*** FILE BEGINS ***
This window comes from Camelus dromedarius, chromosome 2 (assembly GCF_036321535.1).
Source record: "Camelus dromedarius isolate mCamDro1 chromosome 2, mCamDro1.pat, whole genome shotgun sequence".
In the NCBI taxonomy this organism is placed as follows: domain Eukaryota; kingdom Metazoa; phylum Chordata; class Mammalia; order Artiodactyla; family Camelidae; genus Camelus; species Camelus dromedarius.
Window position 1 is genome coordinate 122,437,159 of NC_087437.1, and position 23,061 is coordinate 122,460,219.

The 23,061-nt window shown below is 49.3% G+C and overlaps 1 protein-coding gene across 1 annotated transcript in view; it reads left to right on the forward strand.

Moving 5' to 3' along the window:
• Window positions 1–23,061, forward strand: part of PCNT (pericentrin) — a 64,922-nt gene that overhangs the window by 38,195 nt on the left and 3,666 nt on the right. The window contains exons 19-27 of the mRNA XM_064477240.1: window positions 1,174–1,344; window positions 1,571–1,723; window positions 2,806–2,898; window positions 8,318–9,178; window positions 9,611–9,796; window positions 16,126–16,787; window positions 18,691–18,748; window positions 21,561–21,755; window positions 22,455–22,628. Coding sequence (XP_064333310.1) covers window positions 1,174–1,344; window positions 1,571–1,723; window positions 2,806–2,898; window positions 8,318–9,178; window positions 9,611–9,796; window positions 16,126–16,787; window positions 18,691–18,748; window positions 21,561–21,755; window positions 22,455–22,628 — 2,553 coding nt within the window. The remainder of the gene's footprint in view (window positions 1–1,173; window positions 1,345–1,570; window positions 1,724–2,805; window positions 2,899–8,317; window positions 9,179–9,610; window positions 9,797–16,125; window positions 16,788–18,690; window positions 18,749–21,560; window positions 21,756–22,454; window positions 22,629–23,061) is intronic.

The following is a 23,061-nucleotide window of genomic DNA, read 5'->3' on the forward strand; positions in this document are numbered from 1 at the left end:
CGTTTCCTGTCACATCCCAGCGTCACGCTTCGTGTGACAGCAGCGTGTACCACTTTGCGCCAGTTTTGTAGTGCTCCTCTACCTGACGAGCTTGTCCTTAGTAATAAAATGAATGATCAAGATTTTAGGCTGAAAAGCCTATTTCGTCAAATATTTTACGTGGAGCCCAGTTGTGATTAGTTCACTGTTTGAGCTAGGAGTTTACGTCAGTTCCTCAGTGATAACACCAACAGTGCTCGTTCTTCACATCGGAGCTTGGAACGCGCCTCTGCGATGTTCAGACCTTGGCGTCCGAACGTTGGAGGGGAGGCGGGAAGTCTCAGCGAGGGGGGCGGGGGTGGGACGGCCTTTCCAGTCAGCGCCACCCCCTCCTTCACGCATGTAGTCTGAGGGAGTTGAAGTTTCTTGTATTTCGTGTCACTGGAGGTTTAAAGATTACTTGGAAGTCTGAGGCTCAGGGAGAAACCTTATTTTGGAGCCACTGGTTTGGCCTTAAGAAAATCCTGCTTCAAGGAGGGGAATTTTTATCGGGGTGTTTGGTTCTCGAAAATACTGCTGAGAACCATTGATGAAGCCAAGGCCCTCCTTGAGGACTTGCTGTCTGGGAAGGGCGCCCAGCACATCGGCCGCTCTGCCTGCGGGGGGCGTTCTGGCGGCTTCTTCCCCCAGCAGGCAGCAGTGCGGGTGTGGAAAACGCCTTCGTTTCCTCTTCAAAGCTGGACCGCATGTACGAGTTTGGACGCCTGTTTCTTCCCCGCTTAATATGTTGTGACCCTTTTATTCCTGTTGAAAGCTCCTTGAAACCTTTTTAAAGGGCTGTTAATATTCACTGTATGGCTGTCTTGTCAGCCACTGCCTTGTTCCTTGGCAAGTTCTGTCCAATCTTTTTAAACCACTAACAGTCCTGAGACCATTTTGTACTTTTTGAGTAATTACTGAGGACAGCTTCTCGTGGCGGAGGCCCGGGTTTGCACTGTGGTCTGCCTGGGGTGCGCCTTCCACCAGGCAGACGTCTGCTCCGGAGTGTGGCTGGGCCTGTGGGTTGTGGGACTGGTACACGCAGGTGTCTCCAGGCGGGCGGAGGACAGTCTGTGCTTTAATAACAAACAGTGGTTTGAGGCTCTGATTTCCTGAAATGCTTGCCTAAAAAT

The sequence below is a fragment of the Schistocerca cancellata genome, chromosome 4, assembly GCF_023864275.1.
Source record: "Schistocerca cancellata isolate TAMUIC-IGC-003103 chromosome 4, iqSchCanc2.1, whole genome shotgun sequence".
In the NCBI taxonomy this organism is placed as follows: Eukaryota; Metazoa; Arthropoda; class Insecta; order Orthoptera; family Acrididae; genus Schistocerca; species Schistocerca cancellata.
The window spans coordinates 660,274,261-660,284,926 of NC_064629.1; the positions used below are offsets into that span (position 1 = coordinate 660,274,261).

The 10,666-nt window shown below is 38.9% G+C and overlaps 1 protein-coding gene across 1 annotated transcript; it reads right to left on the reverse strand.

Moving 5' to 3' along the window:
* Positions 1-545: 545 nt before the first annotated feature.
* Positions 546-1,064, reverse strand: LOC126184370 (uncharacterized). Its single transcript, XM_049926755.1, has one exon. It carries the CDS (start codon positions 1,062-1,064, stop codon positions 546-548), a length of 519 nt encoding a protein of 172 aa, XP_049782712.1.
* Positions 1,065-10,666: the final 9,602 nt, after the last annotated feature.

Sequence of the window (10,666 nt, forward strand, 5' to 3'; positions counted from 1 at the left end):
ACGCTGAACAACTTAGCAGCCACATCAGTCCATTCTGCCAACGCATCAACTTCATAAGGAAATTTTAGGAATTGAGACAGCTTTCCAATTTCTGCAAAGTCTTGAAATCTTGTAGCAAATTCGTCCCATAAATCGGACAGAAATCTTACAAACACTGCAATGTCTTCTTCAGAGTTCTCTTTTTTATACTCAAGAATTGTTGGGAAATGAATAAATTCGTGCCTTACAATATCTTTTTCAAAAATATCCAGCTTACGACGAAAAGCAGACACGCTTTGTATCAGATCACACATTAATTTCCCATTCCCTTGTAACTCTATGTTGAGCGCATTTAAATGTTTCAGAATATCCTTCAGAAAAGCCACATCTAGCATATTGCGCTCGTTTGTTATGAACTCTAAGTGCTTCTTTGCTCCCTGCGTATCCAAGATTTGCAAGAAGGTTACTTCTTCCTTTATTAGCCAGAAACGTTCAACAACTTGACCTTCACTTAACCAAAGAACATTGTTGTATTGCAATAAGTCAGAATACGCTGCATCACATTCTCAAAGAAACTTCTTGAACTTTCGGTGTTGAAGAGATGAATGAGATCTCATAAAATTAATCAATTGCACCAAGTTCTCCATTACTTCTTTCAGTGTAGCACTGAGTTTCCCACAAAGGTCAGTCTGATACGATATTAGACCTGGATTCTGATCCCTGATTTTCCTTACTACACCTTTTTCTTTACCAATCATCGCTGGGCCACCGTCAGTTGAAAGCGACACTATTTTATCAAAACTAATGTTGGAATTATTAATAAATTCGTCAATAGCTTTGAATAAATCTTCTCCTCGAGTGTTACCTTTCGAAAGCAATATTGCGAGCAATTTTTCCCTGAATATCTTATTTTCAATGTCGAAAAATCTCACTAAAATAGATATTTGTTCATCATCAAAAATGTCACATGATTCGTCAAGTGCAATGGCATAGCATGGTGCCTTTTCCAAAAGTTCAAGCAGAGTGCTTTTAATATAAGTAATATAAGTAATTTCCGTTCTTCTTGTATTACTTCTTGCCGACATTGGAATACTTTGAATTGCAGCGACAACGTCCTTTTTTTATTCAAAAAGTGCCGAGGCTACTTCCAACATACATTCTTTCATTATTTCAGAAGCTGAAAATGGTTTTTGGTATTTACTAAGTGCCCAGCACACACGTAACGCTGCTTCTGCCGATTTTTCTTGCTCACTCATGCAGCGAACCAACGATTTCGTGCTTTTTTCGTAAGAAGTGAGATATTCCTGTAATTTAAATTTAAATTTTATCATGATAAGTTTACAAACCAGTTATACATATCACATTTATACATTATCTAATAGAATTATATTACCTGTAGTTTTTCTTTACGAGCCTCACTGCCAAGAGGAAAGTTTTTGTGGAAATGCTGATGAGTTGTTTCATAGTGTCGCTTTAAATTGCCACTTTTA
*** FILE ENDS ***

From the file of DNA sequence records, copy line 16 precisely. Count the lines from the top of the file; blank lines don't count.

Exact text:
* Positions 1-545: 545 nt before the first annotated feature.